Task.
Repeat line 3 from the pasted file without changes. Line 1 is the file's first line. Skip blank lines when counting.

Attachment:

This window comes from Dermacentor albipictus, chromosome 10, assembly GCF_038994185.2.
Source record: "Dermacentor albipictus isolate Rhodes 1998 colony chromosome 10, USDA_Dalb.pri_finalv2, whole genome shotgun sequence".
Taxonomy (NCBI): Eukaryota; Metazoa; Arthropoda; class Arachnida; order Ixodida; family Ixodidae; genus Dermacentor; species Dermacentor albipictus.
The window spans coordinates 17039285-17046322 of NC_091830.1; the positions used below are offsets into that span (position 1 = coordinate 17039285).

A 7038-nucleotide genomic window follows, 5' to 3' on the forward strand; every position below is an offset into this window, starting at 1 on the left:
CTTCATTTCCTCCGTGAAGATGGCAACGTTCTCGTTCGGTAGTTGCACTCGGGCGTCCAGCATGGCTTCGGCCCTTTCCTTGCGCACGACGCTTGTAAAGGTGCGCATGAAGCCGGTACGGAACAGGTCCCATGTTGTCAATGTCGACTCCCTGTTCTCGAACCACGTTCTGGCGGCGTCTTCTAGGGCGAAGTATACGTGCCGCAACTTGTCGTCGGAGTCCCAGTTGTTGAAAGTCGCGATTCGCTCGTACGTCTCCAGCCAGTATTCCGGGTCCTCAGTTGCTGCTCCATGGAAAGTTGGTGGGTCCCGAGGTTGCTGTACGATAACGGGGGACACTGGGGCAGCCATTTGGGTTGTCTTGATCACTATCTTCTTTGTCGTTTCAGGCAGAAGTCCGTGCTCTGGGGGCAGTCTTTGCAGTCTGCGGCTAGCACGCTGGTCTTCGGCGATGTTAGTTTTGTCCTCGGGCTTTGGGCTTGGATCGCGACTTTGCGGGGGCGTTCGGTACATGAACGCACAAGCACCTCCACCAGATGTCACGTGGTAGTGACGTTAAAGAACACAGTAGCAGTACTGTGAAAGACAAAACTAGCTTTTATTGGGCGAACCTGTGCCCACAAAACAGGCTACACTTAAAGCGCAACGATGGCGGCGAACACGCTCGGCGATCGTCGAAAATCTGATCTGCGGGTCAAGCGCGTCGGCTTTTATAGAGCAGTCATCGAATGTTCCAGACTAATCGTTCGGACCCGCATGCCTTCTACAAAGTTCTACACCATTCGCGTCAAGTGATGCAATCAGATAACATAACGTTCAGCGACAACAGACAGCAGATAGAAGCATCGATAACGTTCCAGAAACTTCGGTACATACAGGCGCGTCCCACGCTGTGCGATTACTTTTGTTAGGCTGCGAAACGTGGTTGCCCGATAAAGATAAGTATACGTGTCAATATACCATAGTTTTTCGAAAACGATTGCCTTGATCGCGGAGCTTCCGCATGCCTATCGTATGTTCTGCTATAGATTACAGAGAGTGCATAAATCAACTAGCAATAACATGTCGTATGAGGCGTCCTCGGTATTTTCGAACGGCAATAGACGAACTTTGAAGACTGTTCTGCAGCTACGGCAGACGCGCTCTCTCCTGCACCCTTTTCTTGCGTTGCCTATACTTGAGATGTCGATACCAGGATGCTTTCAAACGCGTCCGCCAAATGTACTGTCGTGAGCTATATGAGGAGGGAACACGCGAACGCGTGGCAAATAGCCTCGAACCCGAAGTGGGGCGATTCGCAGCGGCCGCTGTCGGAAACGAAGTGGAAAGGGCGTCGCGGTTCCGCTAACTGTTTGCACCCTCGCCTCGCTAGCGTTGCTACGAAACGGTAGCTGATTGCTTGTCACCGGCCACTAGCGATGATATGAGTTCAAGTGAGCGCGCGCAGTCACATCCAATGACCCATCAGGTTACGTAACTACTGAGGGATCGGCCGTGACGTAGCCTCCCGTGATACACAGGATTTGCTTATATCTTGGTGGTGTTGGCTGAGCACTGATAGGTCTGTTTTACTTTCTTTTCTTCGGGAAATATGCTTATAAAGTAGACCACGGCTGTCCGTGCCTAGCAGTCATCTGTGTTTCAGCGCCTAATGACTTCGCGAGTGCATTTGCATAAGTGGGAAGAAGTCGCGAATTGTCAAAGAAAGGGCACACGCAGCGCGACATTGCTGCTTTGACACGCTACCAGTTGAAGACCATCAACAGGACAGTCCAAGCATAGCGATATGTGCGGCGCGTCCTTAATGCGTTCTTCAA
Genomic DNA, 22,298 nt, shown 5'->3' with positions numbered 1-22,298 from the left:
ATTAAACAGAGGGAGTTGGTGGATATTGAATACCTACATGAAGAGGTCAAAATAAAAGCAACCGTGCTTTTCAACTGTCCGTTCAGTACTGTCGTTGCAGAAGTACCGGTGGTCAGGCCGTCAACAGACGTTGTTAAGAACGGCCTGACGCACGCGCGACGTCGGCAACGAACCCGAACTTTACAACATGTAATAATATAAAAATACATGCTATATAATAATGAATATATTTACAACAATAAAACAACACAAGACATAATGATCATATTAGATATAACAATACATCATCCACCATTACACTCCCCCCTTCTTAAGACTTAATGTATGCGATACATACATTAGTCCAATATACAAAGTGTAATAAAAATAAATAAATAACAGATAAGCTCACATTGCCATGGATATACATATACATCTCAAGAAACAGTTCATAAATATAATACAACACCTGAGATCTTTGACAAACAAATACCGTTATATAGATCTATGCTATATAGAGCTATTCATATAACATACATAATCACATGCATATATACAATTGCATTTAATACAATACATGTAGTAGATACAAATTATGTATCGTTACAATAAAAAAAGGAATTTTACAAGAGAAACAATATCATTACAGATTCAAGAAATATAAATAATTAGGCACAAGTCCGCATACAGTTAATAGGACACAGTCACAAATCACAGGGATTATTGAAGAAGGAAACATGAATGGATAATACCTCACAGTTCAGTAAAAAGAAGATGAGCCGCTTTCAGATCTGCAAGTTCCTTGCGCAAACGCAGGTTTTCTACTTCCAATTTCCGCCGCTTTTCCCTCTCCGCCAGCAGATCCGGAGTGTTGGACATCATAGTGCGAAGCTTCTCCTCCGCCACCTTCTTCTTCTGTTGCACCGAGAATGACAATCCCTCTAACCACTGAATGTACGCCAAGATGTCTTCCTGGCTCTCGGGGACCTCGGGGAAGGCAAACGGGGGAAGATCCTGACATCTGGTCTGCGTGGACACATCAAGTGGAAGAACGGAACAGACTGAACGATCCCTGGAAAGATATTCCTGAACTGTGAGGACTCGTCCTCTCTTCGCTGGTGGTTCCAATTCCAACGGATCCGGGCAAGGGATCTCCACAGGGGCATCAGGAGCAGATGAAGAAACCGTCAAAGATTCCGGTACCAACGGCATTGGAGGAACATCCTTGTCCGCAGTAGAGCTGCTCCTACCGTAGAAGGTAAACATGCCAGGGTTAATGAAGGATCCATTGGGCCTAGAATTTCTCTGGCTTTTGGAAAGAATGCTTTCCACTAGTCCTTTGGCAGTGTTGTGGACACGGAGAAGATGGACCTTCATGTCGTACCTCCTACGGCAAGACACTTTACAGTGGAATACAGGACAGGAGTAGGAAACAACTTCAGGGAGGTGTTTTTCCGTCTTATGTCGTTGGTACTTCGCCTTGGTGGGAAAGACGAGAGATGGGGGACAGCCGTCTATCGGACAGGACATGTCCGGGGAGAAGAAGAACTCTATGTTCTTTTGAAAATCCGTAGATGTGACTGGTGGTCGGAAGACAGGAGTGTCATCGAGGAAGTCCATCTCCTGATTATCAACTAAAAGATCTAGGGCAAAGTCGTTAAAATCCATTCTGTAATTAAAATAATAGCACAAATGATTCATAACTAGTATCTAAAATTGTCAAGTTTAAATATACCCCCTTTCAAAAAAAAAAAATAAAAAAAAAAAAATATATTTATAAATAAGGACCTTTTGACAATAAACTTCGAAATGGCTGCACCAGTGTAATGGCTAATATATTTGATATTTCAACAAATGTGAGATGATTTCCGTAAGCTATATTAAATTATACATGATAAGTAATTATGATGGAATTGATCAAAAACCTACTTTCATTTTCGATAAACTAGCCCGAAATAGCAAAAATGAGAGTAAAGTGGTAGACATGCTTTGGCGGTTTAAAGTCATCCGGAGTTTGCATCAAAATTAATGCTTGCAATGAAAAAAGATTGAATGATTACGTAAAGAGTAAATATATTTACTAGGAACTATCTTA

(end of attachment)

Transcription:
Taxonomy (NCBI): Eukaryota; Metazoa; Arthropoda; class Arachnida; order Ixodida; family Ixodidae; genus Dermacentor; species Dermacentor albipictus.